Offense wakes up as Nationals down Marlins 7-3

WASHINGTON — After Sunday’s shutout loss, Washington Nationals manager Davey Martinez advised his team to take their bats home and scream at them.

The bats listened.

Scoring only eight runs over their previous three games, the Nationals (30-22) broke out of their two-game offensive funk by defeating the Miami Marlins (25-29) 7-3 Monday afternoon. Entering Monday’s contest, Washington had only scored in one of their previous 25 innings. The Nats, fueled by the home run ball, hit four longballs and scored seven runs in the first six innings on Monday.

Juan Soto hit a wall scraping two-run homer in the third and totaled three RBIs on the day, adding to his league-leading 45. Starling Castro and Victor Robles followed suit with no doubt solo-bombs two innings later; and to cap off the seven-run day, Adam Eaton went deep in the sixth with a solo shot of his own.

Totaling just 10 hits over the past two days, the Nationals piled up 13 of them including a multi-hit day from Eaton, who sits in second place in the National League with 66, Castro and Soto. Robles, Yan Gomes, Trea Turner, Howie Kendrick and Stephen Strasburg contributed to the effort with a hit of their own.

Washington roughed up Miami starter Caleb Smith, who left the game after throwing just 3 ⅓ innings and totaling only 71 pitches. Smith was tagged with the loss — his second on the year— seven hits, four runs, a homer and two walks. 

Jose Ureña relieved Smith in the fourth, and entered the game with a career-best 2.82 ERA in 35 innings. Ureña left the game with a 3.41 ERA two innings later after giving up three runs on three hits — all home runs — and a walk.

Strasburg, who recorded one of the aforementioned hits, started the game for Washington and allowed three runs, five hits and two walks in his six innings of work on the mound. The 31-year-old struck out 10, including eight in the first three innings.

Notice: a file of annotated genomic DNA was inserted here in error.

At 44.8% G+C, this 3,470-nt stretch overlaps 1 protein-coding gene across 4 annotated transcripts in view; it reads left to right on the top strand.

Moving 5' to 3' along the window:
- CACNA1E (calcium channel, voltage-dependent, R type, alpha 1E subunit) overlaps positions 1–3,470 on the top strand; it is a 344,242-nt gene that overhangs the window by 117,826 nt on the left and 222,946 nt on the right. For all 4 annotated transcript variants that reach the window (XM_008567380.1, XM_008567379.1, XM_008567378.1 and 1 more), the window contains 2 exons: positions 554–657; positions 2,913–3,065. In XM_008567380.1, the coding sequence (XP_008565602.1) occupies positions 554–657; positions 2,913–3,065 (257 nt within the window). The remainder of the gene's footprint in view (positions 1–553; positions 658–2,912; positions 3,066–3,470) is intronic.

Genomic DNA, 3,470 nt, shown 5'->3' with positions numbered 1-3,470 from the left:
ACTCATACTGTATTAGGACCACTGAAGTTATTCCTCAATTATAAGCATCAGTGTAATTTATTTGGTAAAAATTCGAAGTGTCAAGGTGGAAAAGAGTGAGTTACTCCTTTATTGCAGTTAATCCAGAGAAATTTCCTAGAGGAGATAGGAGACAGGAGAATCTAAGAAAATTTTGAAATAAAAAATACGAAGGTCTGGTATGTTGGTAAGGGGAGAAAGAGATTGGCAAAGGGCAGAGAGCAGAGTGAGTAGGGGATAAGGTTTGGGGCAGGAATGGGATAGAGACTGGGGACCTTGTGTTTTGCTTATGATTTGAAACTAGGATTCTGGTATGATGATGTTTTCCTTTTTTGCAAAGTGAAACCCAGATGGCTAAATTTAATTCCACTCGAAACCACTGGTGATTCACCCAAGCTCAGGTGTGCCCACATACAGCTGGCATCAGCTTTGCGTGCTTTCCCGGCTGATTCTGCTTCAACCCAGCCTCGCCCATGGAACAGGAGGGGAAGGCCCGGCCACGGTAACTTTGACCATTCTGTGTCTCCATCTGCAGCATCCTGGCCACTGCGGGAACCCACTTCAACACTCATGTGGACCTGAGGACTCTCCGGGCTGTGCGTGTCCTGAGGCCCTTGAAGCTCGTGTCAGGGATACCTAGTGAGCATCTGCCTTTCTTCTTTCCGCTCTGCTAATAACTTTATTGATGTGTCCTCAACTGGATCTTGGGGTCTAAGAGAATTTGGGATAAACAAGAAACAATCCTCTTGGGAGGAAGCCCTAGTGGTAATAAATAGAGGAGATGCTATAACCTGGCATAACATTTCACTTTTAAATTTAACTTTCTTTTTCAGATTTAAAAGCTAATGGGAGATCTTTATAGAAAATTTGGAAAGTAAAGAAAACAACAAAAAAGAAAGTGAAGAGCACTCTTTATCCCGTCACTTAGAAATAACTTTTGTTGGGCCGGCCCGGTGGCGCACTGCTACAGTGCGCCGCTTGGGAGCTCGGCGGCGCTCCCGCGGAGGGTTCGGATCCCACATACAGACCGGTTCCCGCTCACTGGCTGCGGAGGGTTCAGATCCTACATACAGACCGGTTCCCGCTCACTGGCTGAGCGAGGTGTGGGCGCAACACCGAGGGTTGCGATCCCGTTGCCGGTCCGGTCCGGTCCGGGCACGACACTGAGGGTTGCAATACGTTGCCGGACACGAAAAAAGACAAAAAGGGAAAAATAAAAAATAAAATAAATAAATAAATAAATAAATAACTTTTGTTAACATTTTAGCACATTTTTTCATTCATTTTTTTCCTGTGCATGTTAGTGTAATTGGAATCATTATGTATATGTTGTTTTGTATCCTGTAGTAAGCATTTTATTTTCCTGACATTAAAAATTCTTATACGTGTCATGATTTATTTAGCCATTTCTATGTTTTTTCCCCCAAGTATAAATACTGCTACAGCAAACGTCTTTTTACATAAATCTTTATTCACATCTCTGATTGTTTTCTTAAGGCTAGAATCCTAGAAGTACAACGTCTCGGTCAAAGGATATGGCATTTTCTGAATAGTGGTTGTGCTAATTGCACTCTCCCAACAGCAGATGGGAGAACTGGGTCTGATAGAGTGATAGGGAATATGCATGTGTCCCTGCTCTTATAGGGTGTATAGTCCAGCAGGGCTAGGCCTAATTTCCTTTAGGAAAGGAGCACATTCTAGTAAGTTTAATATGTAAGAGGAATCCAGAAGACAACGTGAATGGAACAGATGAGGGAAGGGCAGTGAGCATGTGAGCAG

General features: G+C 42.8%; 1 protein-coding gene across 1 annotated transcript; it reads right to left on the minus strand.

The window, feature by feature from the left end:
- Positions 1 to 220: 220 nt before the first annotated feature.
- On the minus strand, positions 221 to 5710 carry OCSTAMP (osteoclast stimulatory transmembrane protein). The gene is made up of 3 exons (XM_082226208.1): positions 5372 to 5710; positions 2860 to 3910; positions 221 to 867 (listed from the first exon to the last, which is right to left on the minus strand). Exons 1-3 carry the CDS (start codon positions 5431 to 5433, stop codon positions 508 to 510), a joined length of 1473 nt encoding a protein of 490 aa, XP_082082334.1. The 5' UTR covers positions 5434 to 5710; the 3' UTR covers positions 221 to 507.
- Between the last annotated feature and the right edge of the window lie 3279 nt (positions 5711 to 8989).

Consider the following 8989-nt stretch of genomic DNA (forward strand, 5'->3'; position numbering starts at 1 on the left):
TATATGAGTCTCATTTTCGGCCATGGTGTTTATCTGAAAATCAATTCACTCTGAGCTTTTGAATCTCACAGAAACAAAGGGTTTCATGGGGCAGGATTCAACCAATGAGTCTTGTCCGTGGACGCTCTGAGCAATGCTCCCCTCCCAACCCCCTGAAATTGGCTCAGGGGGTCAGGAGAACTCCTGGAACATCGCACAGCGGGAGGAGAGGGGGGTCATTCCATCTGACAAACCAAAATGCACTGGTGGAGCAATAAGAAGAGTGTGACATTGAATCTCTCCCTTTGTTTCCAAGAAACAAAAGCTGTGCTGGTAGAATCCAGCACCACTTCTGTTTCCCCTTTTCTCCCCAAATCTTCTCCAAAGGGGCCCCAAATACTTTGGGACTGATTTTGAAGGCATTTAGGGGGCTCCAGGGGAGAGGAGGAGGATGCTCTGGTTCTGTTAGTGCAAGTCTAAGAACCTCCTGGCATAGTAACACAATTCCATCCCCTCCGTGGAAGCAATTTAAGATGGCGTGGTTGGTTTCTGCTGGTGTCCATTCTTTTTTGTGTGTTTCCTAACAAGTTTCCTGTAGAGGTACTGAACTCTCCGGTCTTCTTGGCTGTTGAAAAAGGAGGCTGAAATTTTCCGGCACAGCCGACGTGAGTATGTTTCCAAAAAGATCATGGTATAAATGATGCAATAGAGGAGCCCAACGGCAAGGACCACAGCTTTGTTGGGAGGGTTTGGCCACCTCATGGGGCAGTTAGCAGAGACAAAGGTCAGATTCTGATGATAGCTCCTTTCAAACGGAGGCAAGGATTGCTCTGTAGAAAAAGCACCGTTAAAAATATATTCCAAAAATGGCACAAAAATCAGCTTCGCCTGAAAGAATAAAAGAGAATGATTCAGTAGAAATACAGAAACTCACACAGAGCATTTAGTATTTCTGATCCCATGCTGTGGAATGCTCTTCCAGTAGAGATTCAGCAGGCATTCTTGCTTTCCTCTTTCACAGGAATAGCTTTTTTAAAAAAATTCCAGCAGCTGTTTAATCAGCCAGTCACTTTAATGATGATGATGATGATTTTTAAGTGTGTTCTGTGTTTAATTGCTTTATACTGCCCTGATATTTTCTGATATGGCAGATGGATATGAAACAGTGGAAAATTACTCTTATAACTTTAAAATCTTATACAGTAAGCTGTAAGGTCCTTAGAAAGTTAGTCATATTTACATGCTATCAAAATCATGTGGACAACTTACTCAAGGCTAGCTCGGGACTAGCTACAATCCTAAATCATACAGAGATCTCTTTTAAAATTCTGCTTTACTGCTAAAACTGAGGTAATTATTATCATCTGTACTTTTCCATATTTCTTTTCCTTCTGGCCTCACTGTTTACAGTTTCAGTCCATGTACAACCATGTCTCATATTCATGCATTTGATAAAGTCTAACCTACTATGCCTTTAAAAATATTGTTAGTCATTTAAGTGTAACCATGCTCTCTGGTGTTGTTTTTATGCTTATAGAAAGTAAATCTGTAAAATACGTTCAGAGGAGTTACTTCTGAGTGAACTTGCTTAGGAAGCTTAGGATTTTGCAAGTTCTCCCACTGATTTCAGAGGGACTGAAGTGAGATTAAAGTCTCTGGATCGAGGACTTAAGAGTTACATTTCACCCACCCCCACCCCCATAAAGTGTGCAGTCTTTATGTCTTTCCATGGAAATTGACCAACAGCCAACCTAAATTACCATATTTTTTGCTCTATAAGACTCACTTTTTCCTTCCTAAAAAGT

In order to record the strikeouts, Strasburg endured struggles of his own. Only 12 of the 25 batters Strasburg faced, received first pitch strikes, as he fell behind early in the count 13 times.

The Marlins tagged Strasburg for a run in each of the first, third and fourth innings. 

In the first, left fielder Corey Dickerson looped the fly ball into shallow left field that brought home center fielder Johathan Villar, who singled in the first to extend his hitting to 12 games.

Soto drove in the first of his three runs with a single down the right field line when Eaton came around from second to score in the bottom of the first to tie the game at one.

With the game still tied in the third, Villar blasted a 403-foot solo homerun over the right field scoreboard to give the Marlins a 2-1 lead. 

That would be the last time the Marlins led as the Nationals took the lead back in the bottom of the third when Soto blasted his two run homer to put the Nats on top 3-2. 

The Marlins had more than enough chances to cut into Washington’s lead in the fourth when they loaded the bases with no outs. Trailing 3-2, outfielder Jon Berti, the eighth hitter in the lineup, hit a sacrifice fly that brought third baseman Brian Anderson home to tie the game. 

With runners on the corners and with only one out, the inning looked bleak for Strasburg and the Nationals. With the pitcher up at the plate, Strasburg forced Smith to hit a soft ground ball back to him and flipped to the shortstop, Turner, who was covering second for the second out and Turner threw to first baseman Ryan Zimmerman for the third out of the inning as the game remained tied at three.

As quickly as Washington lost the lead, they took it back, and kept it for the rest of the way. With the bases loaded and one out, Eaton hit a soft ground ball to Anderson at third. Anderson quickly scooped and fired the ball to second to nab a slow Howie Kendrick. Eaton, sits in the top-20 in the NL in steals, busted it out of the box and beat the throw to first giving the Nationals a 4-3 lead.

Later in the game, the Nats added three solo shots to extend the team’s lead to four.

Ryne Harper, who pitched the seventh, gave up a two-out triple to Villar, who finished a triple shy of the cycle. Meanwhile, Daniel Hudson, who pitched the last two innings and closed out the game, was perfect in relief, striking out three on 21 pitches.

“I guess my advice worked,” Martinex said. “Maybe I’ll tell the boys to yell at their bats more. It certainly worked.”

*Disclaimer: This series is a simulated version of the 2020 Washington Nationals season on MLB The Show. This is for fun and not to be taken seriously. Player and manager quotes are fake.


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